The other night at a rally in Georgia, packed with red MAGA hatted supporters, President Trump joked that if he loses to Joe Biden he might have to leave the country. OK, Mr. Trump: Go ahead. Pack your bags.
A United States without Donald Trump as its president would be sweet, and the way things are going, it just might happen. But a United States with Trump actually gone? That would be nirvana. On Twitter today, someone asked where they thought Trump would go. Several suggested Russia. At least one said "Hell."
Here's what Trump said as he was ridiculing Biden, who made Trump look like a schoolyard chump during their dueling network interviews Thursday evening -- which Biden roundly won substantively as well as in the ratings, with 600,000 more viewers than Trump:
“I shouldn’t joke because you know what? Running against the worst candidate in the history of presidential politics puts pressure on me," Trump cracked. "Could you imagine if I lose? My whole life, what am I going to do? I’m going to say ‘I lost to the worst candidate in the history of politics.’ I’m not going to feel so good. Maybe I’ll have to leave the country? I don’t know.”
There was a murmur and some chuckles in the crowd.
The thing is, it's no joke. Trump very well could be out the door as the American people -- or most of us, anyway -- have had enough of his act and are ready to kick him to the curb. Even members of his own team have deserted him, coming out with tell-all books, testifying against him, and otherwise letting it be known what they think of him.
According to the New York Times, even the national polls that tend to lean toward the president have Biden with leads ranging from 6 percent to 15 percent. Other polls have Biden up by as much as 17 points.
And now, some Republican senators say they fear a Republican bloodbath.
Said Sen. Ted Cruz (R-TX) last week. "If on Election Day, people are angry, and they've given up hope and are depressed—which is what Pelosi and Schumer want them to be—I think it could be a terrible election. It could be a bloodbath of Watergate proportions."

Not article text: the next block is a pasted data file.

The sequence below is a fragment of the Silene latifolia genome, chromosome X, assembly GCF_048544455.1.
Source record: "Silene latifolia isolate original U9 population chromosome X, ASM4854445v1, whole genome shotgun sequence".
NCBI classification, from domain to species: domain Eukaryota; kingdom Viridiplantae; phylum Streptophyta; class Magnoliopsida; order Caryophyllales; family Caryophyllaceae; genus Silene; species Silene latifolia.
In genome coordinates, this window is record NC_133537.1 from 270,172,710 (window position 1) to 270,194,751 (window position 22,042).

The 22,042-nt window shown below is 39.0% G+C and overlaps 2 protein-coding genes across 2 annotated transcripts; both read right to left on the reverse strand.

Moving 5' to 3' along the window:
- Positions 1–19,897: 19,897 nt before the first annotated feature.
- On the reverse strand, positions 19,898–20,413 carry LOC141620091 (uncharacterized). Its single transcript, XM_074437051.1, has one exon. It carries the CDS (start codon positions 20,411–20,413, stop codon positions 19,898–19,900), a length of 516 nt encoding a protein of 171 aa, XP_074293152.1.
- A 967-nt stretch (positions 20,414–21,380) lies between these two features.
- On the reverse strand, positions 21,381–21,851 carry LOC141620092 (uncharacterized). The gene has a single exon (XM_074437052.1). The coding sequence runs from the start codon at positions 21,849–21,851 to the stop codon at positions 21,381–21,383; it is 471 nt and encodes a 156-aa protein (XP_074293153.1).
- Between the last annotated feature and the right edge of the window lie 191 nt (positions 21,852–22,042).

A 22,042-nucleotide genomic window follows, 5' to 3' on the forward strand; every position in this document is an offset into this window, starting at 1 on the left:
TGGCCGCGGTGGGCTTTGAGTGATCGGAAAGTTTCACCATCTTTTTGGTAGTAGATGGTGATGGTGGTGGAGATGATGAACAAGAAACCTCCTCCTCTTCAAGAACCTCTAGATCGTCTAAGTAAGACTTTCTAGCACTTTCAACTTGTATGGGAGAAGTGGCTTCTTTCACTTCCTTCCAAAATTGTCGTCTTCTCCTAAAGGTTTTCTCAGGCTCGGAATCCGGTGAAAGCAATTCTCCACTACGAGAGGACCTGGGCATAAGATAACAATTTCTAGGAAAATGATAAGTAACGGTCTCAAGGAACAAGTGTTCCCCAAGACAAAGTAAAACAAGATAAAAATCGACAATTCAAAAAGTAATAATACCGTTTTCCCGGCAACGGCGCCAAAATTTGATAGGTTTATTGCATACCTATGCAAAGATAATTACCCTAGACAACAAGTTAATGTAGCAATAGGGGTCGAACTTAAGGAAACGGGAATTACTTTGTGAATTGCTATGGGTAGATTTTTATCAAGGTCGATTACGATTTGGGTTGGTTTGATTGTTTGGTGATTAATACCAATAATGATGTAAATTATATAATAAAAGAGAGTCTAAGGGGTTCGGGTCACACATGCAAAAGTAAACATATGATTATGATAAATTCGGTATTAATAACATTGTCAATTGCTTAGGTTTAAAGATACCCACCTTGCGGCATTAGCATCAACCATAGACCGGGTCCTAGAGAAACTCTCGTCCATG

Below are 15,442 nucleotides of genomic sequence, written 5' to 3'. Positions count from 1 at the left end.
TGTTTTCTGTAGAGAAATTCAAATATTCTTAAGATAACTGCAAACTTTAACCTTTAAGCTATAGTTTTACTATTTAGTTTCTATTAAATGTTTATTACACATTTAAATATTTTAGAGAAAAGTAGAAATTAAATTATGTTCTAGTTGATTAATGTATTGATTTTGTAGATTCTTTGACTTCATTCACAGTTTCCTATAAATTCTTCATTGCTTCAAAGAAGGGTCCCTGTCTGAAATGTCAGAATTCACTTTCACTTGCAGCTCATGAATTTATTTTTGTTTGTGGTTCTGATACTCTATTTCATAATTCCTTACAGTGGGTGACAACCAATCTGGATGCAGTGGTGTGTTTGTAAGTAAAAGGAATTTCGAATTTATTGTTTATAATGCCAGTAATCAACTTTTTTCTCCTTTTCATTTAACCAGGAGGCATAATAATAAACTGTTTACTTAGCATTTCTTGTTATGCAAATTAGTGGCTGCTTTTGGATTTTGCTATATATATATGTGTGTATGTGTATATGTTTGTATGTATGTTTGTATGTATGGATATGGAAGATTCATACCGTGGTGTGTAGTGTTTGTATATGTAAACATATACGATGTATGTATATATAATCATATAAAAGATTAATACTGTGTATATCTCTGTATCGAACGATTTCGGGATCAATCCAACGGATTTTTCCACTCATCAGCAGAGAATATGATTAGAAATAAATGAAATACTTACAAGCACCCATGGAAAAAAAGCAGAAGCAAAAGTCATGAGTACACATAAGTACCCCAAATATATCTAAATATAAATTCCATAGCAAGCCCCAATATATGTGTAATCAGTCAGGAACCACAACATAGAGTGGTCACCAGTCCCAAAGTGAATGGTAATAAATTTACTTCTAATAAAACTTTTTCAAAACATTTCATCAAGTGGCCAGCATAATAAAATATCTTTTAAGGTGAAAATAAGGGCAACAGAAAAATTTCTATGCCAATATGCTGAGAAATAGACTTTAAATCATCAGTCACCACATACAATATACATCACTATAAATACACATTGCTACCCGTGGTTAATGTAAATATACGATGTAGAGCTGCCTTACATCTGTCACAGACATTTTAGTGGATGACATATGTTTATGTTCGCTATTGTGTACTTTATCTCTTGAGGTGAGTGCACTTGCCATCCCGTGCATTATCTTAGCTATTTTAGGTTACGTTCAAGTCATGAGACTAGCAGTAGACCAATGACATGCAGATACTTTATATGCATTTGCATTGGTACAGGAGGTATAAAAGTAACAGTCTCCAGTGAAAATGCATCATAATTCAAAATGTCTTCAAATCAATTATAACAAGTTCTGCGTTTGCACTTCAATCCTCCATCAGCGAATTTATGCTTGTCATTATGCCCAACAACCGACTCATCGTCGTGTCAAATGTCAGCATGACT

Sen. Ben Sasse (NB), like other Republican lawmakers, told constituents in a town hall on Wednesday that Trump mishandled the Covid-19 response, "flirted with white supremacists" and suggested the GOP could face an electoral "bloodbath."
On YouTube, in answer to a constituent's question, Sasse said, "The way he kisses dictators' butts. I mean, the way he ignores that the Uighurs are in literal concentration camps in Xinjiang right now. He hasn't lifted a finger on behalf of the Hong-Kongers. He and I have a very different foreign policy. It isn't just that he fails to lead our allies, it's that the United States now regularly sells out our allies under his leadership. The way he treats women and spends like a drunken sailor. The ways I criticize President Obama for that kind of spending, I've criticized President Trump for as well. He mocks evangelicals behind closed doors. His family has treated the presidency like a business opportunity. He's flirted with white supremacists."
Today, on MSNBC, Sasse repeated that concern, and said that's why he's kept his distance from the president, has not endorsed him, and is not campaigning for him.
So, like the bully he is, Trump struck back.
In a series of tweets, he called Sasse a "liability to the Republican Party and an embarrassment to the Great State of Nebraska." He said Sasse is the "least effective" Republican senator who "truly doesn’t have what it takes to be great" and suggested that the Republican party "should find a new and more viable candidate."
All of this indicates that things are getting dicey for the Republicans, many of whom will, no doubt, be relieved when he is gone.
However, Democrats should guard against overconfidence. With two weeks remaining before Election Day, when the last votes will be cast, much could happen to change things, as they learned in 2016, when the polls had Hillary Clinton comfortably ahead only for her to lose in the Electoral College.
Moreover, Trump has refused to say he will gracefully turn the government over should Biden beat him. Trump and the Republicans have pulled every dirty trick in the book to hold down the vote, from warning against fraud with mail-in voting and then trying to sabotage the Postal Service, to making it harder for people to vote in state after state even as the pandemic continues to worsen.
And now, he's stacking the Supreme Court with a friendly justice, whom he apparently sees as an ace in the hole should the election results be contested in court, which he likely will do regardless of whether it plunges America's democracy into crisis. He will continue spreading conspiracy theories online, mobilizing his militant supporters in the streets, and spreading lies upon lies in his super-spreader rallies and on social media.
How can we fight back? By voting. Biden's margin must be so substantial that there can be no doubt as to the legitimacy of his victory. Nothing can be left to chance.